6 Administrative Must-Dos before Your Service Member Deploys

With a deployment quickly approaching, there is so much preparation that needs to be done. Aside from preparing emotionally, here are some other things that can help prepare for your spouse’s departure. These will give you peace of mind when it comes time to part ways.

1. If you are employed, familiarize yourself with your company’s FMLA policies.

It is extremely useful to have knowledge of situations in which you can use unpaid leave with military circumstances. Whether its having the extra time to say goodbye, having the time to spend with them after homecoming, or God-forbid they get wounded and need to come home, your job is safe and you are free to tend to your spouse worry-free. Start leave requests early so that if the need arises, you have that time in your back pocket.

2. Attend pre-deployment dinner briefings.

Apart from getting dinner from the friendly USO group, this is an opportunity to gather information from key support groups. I learned of monthly deployed spouse events, met the base chaplain, and even picked up useful pamphlets with the emotional stages of deployment as well as a copy of the military edition of “5 Love Languages.” They even did a run through of Tricare changes and the various bases that folks in attendance would be sent to. From seeing all those in attendance, I knew I was anything but alone in this upcoming endeavor.

3. Obtain power of attorney.

Have your service member make an appointment to obtain power of attorney as well. This will allow you to act on his behalf in all legal and financial matters. This is also crucial to have if you should ever lose your military ID when they are deployed.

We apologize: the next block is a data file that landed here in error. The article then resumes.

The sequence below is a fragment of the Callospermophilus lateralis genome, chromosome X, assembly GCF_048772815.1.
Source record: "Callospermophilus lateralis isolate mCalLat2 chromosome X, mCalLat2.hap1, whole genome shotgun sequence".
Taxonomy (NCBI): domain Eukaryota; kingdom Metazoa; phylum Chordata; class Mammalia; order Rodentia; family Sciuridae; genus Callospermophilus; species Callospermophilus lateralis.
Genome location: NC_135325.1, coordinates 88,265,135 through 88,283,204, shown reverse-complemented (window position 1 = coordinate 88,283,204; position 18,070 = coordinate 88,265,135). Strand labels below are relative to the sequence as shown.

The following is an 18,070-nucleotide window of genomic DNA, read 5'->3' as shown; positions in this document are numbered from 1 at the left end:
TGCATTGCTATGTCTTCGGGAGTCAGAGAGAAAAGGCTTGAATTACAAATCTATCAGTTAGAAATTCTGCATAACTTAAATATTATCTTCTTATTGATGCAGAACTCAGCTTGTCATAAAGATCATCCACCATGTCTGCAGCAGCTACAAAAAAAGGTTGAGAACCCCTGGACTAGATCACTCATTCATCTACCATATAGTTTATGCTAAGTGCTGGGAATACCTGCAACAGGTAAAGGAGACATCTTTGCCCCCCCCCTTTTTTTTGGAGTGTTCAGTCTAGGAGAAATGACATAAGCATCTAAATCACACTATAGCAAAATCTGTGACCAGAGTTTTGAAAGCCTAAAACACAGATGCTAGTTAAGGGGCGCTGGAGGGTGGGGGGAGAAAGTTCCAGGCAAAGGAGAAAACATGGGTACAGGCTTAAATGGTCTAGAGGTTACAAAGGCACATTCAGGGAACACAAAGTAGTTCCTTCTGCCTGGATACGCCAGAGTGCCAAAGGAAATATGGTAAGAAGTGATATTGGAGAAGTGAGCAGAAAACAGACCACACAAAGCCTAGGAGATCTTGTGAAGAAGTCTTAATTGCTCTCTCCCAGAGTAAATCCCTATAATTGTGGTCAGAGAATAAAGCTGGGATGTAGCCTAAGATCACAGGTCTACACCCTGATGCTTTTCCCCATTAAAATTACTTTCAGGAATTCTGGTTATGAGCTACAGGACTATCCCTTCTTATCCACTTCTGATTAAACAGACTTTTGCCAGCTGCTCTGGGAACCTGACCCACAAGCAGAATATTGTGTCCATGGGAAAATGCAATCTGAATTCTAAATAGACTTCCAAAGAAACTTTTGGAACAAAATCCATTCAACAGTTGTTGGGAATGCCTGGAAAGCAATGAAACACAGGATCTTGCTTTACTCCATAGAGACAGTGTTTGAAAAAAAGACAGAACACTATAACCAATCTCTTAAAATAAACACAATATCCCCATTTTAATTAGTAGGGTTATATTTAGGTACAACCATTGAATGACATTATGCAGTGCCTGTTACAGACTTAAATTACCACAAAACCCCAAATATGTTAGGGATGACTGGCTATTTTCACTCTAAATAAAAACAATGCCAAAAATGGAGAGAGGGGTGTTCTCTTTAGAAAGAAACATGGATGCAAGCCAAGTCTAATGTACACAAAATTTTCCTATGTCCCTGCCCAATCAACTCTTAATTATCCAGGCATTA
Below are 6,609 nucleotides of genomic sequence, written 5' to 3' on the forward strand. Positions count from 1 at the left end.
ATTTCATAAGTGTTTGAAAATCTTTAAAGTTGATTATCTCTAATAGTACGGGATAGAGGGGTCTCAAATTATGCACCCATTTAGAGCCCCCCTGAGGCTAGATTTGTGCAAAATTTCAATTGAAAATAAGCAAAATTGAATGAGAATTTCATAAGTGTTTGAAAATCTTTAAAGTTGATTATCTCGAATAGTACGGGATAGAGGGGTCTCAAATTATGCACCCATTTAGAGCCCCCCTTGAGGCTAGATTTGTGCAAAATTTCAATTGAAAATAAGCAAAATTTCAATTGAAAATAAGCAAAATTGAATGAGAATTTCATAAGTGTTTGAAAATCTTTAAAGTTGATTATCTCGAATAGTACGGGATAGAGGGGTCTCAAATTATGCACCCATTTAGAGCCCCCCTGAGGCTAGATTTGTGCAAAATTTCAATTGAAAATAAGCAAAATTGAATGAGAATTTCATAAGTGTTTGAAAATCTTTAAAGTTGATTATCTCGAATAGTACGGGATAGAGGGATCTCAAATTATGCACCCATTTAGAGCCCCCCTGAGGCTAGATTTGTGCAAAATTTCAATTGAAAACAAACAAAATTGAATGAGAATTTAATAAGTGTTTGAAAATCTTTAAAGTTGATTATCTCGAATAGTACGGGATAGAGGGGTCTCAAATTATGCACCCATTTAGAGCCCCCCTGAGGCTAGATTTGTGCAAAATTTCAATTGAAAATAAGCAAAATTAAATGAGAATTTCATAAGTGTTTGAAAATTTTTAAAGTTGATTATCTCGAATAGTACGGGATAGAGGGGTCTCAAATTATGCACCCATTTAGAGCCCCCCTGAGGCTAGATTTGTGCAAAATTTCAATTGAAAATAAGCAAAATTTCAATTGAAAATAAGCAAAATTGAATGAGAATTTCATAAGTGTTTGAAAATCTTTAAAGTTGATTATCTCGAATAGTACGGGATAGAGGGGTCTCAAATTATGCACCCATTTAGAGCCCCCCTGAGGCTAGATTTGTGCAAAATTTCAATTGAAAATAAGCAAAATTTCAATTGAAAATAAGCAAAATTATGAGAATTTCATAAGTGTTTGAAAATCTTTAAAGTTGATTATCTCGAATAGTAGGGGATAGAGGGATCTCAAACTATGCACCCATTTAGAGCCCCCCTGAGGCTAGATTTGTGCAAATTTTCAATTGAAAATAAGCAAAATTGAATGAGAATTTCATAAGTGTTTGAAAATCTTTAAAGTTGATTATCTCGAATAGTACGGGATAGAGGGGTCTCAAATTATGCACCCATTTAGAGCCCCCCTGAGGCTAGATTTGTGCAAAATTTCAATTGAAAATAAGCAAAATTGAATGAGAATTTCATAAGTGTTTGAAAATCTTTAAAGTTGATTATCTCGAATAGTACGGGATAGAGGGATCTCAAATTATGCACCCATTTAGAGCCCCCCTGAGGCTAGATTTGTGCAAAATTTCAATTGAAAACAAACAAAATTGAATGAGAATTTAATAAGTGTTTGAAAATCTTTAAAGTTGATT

4. Create a will.

Have your service member make an appointment to create a last will and testament for both of you, especially if you have children. This was a morbid and sad experience reading through the document that the paralegal had prepped but nonetheless, it was necessary. Once you have the only copy of your last will and testament in hand, put it somewhere safe and secure. Remember where you put it in the (hopefully) rare situation that you’ll need it.

5. Review monthly bill payments and any periodic preventative maintenance that may be necessary for the house, cars etc.

You as a spouse still have to keep the homefront operating smoothly so make sure you talk about all the things that need to happen to ensure that that happens. If there is anything that you may have difficulty with while he or she is gone, be sure to have it taken care of prior to their departure. Having these crucial conversations and completing these tough tasks beforehand will ensure nothing slips through the cracks.

6. Create a deployment binder.

Collect important information such as a list of emergency contacts, important documents, and internet passwords that your spouse may need during your time apart. Compile them all in a binder and keep it in a designated and accessible safe space. This will be your go-to resource to keep the household running smoothly while they are away.

Checking these things off your to do list will make life so much easier when they are away. Though these items can keep you busy in the months leading up to deployment, do not forget to spend the quality time with them, away from all of the to-do lists!

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